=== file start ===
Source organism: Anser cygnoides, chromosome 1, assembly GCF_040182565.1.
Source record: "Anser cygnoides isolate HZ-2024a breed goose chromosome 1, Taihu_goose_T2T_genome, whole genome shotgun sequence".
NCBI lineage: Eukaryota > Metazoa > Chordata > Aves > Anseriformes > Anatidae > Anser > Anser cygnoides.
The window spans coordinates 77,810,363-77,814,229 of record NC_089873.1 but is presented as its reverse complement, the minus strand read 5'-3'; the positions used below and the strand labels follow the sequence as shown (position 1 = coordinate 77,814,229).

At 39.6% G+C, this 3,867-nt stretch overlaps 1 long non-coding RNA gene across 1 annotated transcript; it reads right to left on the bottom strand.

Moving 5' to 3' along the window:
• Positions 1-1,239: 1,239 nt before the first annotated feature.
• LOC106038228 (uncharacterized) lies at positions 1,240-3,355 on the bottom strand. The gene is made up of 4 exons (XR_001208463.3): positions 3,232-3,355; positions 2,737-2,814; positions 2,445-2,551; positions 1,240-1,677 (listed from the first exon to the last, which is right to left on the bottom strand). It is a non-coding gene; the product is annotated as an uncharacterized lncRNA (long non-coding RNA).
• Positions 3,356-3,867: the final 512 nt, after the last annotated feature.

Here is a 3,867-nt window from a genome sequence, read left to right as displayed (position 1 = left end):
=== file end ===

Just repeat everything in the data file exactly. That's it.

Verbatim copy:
Source organism: Anser cygnoides, chromosome 1, assembly GCF_040182565.1.
Source record: "Anser cygnoides isolate HZ-2024a breed goose chromosome 1, Taihu_goose_T2T_genome, whole genome shotgun sequence".
NCBI lineage: Eukaryota > Metazoa > Chordata > Aves > Anseriformes > Anatidae > Anser > Anser cygnoides.
The window spans coordinates 77,810,363-77,814,229 of record NC_089873.1 but is presented as its reverse complement, the minus strand read 5'-3'; the positions used below and the strand labels follow the sequence as shown (position 1 = coordinate 77,814,229).

At 39.6% G+C, this 3,867-nt stretch overlaps 1 long non-coding RNA gene across 1 annotated transcript; it reads right to left on the bottom strand.

Moving 5' to 3' along the window:
• Positions 1-1,239: 1,239 nt before the first annotated feature.
• LOC106038228 (uncharacterized) lies at positions 1,240-3,355 on the bottom strand. The gene is made up of 4 exons (XR_001208463.3): positions 3,232-3,355; positions 2,737-2,814; positions 2,445-2,551; positions 1,240-1,677 (listed from the first exon to the last, which is right to left on the bottom strand). It is a non-coding gene; the product is annotated as an uncharacterized lncRNA (long non-coding RNA).
• Positions 3,356-3,867: the final 512 nt, after the last annotated feature.

Here is a 3,867-nt window from a genome sequence, read left to right as displayed (position 1 = left end):